To our government, to many insurance companies, to law enforcement and even to some medical associations and physicians, nurses and practitioners, and even to our own employers, our families, our churches and our friends, we do not exist.  When we must leave the house, we dress as well as possible, use makeup, and try to appear as though nothing is wrong with us because no one wants to hear or be reminded about our constant struggle.  It isn’t a welcome contribution to our daily interactions.  Worse, we often hear:

It’s all in your head.  See a therapist, not a doctor.

You would feel better if you would just get out and do more; exercise more; volunteer more.

Quit feeling sorry for yourself and look around you.  You are better off than most people.

If it wasn’t for you and your kind, we would not have this opioid crisis.  It all began with you drug seekers.

And these are only a few of the arrows that pierce our very souls.  Like when we are not even mentioned in discussions of how pain medication should be used.  It is all about the people with substance abuse problems, or acute, short-term pain.  These are considered legitimate issues, worthy of concern and assistance.  And they certainly are all of that, but Chronic pain does not exist, is not even worthy of notice.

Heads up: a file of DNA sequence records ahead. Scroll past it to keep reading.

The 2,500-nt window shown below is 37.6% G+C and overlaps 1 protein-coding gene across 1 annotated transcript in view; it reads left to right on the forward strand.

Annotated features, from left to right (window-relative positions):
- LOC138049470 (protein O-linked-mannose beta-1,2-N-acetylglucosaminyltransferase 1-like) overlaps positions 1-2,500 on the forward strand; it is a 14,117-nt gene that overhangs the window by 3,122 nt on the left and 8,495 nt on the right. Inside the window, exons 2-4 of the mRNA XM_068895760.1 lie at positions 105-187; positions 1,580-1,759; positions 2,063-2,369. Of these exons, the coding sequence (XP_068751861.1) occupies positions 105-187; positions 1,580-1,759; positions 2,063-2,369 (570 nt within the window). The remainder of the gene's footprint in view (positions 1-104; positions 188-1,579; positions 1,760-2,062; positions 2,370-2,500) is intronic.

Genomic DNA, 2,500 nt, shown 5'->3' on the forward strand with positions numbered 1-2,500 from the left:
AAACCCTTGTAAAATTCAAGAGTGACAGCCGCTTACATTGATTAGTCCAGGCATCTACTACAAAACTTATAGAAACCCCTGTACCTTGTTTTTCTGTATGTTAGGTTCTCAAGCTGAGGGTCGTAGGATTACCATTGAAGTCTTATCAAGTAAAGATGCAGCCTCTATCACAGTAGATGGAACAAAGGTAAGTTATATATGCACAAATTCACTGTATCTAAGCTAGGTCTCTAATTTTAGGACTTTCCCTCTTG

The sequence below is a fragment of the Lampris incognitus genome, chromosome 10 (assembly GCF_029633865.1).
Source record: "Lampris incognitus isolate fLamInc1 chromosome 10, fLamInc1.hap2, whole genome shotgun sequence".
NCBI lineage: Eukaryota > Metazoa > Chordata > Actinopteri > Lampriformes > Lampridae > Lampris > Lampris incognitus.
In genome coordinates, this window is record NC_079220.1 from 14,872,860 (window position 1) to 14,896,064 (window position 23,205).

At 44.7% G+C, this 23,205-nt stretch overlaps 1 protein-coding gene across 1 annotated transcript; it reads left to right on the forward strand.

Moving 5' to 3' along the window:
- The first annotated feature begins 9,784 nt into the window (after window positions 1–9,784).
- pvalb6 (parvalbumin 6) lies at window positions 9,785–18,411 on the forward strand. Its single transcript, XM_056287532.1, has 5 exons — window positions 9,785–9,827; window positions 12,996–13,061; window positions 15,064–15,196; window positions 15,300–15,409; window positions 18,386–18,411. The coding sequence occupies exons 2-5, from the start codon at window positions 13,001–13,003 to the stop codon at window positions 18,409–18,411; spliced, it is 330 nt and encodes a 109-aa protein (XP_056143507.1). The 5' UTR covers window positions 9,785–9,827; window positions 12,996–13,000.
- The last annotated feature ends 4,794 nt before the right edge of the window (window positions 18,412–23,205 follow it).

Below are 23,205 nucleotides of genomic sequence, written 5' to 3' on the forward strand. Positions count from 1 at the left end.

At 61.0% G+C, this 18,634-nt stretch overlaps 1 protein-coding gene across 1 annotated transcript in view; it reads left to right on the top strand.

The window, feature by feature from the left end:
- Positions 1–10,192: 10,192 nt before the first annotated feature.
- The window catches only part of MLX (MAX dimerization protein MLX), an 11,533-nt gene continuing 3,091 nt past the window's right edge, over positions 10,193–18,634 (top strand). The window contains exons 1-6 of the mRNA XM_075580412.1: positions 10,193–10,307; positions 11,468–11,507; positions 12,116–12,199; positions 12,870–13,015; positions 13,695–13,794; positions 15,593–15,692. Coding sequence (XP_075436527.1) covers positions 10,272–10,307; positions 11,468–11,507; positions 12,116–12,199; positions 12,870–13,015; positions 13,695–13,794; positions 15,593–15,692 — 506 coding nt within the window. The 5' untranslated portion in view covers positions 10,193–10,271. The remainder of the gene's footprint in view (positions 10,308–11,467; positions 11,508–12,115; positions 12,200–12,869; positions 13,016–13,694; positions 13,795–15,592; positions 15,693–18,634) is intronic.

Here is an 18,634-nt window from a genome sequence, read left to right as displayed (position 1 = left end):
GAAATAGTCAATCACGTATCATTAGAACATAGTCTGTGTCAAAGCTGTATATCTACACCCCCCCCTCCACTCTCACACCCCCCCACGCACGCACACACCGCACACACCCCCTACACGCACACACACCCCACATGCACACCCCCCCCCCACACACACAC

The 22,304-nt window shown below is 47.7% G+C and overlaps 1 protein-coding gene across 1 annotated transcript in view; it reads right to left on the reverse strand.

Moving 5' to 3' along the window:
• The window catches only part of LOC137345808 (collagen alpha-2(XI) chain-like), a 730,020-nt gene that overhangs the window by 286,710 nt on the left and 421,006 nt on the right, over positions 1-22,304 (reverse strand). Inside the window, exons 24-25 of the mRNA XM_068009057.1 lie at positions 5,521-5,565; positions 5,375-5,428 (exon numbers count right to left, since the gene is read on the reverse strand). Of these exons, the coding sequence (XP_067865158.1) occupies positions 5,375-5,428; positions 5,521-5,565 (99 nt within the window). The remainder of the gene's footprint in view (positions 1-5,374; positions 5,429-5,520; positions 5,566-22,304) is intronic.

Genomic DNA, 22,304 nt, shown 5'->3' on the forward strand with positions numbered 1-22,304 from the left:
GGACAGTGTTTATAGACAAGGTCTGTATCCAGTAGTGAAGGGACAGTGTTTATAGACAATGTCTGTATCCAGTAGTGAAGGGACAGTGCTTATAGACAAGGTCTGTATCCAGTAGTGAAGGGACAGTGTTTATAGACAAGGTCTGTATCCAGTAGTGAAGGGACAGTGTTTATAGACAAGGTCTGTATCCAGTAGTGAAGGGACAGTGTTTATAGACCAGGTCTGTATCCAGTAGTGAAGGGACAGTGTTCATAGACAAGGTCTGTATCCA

Nothing is said about the courage and strength of the single mom with children to support, who bravely goes to work every day looking her best, with a big smile on her face, hiding the pain that racks her body to the point that she cannot eat properly, or sleep well at night.  And she won’t talk about it, because she knows she could lose her job, or her children, or the medications a concerned and knowledgeable physician gives her so that she can go to work and care for her children.  She lives with the fear, as well as the pain.  Every day.